• House of Cards came in third in my analysis with close to 70 million viewing hours. The show was a huge deal when it debuted on Netflix a decade ago. However, it has arguably been a headache for the company, and something Netflix hasn’t actively promoted, ever since sexual misconduct allegations against Kevin Spacey surfaced in 2017. 

  • It probably would have been easier for Netflix to cancel the show, or quietly remove it from the service after it concluded. But judging by the now-released viewing data, it’s still pretty popular with viewers.

  • Even excluding the aforementioned top 3 shows, the other 22 Netflix dramas that ended or got canceled during the last decade still amounted to close to 400 million viewing hours.

  • Some long-canceled Netflix originals appear to be more popular than licensed seasons of popular broadcast TV shows. Sense8 for instance, which consisted of 24 episodes total, easily surpasses some seasons of licensed network shows like New Girl, The Good Place, Superstore and Grey’s Anatomy with similar numbers of episodes. 

  • That goes against the long-held belief that Netflix needs this type of “comfort fare” of well-known, licensed TV programming to attract viewers for habitual viewing. Remember when people argued that losing Friends and The Office was going to doom Netflix?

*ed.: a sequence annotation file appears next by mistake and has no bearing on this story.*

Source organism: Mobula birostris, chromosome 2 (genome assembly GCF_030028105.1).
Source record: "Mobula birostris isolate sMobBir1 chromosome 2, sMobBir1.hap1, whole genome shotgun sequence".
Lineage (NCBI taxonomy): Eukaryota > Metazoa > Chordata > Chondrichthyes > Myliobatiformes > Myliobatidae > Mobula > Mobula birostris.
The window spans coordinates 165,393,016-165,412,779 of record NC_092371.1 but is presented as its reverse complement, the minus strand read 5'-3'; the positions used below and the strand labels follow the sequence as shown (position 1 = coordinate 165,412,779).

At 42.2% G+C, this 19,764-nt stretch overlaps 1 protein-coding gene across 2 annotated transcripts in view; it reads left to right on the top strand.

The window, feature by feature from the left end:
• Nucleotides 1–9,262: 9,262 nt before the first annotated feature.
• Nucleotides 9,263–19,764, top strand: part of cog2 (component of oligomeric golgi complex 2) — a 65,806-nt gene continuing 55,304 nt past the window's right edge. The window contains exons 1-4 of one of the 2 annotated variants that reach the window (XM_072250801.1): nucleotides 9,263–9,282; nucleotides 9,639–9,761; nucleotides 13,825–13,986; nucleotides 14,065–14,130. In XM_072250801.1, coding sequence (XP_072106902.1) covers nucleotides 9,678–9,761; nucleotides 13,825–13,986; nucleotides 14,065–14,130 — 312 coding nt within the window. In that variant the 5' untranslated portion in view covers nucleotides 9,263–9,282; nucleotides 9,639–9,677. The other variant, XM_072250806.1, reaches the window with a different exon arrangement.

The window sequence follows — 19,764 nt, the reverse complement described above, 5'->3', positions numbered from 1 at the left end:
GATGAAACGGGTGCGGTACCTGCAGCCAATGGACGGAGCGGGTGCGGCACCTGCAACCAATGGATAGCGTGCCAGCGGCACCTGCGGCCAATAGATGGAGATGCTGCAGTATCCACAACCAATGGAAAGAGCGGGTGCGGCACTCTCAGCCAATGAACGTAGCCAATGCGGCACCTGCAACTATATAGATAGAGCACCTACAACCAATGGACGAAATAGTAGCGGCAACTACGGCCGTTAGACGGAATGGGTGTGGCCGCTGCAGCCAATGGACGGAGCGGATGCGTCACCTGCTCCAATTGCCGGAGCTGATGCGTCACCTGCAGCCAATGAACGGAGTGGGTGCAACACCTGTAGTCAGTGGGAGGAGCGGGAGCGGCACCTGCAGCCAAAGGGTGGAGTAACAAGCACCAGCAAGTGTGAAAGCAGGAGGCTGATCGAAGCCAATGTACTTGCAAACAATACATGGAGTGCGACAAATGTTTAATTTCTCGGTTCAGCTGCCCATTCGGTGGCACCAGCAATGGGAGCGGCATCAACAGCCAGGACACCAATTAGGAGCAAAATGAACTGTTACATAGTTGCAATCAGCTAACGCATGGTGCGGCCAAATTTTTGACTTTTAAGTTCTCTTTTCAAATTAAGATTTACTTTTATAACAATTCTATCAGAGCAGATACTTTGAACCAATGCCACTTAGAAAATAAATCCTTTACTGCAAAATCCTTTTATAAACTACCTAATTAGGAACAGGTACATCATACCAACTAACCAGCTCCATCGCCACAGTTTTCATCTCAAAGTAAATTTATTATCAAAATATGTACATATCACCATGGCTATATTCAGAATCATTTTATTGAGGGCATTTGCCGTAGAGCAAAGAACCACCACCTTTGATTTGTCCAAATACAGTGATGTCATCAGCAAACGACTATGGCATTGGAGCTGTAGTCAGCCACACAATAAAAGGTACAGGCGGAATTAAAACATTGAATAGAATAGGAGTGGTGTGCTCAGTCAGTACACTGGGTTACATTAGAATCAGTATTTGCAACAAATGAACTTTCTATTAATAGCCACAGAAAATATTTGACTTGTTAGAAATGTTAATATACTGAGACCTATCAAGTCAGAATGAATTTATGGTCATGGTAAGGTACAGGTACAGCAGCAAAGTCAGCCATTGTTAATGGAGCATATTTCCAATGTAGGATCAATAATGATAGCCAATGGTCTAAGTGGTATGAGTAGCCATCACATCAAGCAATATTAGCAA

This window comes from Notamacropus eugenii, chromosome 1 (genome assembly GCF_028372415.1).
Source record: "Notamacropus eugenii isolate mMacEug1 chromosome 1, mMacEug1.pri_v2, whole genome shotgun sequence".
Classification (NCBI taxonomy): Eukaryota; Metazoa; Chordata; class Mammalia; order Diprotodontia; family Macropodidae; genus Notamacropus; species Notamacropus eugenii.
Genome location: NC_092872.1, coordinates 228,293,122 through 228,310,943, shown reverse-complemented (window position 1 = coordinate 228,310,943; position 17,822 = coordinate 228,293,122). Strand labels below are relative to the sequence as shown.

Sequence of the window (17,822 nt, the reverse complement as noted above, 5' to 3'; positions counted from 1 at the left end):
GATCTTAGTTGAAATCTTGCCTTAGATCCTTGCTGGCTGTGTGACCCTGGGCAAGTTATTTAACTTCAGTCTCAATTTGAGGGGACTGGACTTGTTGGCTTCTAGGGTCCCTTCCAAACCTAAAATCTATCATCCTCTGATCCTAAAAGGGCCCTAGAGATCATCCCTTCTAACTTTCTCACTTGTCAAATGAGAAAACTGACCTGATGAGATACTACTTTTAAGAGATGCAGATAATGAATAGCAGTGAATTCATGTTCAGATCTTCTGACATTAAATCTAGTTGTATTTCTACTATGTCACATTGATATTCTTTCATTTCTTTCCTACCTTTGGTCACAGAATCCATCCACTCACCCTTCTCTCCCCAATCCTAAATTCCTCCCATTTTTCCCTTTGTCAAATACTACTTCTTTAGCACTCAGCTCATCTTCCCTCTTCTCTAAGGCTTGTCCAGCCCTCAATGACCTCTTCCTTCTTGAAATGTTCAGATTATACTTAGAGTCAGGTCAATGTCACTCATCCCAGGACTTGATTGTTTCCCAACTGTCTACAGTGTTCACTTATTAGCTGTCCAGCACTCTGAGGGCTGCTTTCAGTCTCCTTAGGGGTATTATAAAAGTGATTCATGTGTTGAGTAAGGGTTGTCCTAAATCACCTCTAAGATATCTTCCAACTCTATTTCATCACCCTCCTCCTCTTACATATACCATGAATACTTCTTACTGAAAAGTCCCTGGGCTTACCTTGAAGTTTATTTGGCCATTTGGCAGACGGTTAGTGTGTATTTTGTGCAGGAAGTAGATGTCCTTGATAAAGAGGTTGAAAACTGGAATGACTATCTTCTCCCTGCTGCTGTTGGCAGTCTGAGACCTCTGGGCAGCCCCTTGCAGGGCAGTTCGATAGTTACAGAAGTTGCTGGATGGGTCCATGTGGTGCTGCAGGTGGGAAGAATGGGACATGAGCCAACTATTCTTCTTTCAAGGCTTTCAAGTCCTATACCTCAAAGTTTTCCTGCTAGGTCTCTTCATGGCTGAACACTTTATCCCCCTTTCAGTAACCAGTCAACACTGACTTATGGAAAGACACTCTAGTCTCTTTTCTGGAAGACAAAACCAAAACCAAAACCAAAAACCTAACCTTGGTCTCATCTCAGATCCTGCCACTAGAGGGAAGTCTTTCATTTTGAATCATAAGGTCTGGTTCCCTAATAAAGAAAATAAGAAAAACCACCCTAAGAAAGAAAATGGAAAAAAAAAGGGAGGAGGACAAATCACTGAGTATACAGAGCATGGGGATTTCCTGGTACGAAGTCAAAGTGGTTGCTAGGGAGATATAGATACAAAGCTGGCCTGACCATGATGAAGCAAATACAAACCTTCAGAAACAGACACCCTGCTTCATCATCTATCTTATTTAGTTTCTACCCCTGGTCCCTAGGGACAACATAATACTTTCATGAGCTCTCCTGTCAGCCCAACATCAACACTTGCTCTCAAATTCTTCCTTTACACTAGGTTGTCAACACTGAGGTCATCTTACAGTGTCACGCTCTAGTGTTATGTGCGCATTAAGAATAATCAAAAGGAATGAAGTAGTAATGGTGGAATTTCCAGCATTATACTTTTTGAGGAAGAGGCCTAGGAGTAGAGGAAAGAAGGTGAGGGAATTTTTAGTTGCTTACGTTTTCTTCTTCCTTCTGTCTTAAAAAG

• It’s also worth noting that I only looked at a small subset of Netflix’s catalog. The same Wikipedia page I used to identify those 25 titles lists dozens of additional original dramas from around the world, as well as a significant number of comedies, kids shows, unscripted programming and more.

  • Given that just 25 old dramas alone accounted for 800 viewing million hours, it’s safe to assume that catalog titles that other streamers might have taken offline to relicense or mothball accounted for several billions of hours of Netflix viewing during the first half of this year.

  • Netflix executives said during a press call this week that the data covered in the company’s new engagement report captured close to 100 billion viewing hours. 55% of its viewing during the first half of 2023 came from originals, while 45% came from licensed shows.

Netflix co-CEO Ted Sarandos was actually asked during that call whether the company would ever consider licensing its originals to other services, just as Netflix has been licensing HBO shows in recent months. Here’s his reply in its entirety:

“A show like Suits, which has played on USA for a long time, has been available on Peacock, and had been available on Amazon a couple of years before it hit Netflix. And yet, we have been able to unlock this enormous global audience for it. That’s the combination of our large subscriber base and our recommendation system that knew to put Suits in front of people who are going to love it the most. That’s a reflection of what we do best.

I do not think that that would necessarily happen in reverse, that other outlets would have a better chance finding more viewing for the programming we have on Netflix, which is why we don’t do it.”

Sarandos touched on two important truths there: Licensing originals to other streamers can actually help grow audiences, especially for shows that are still “on air.” However, once a service reaches a certain scale, luring in audiences with freebies becomes less relevant. Instead, it becomes all about keeping your audience engaged to reduce churn.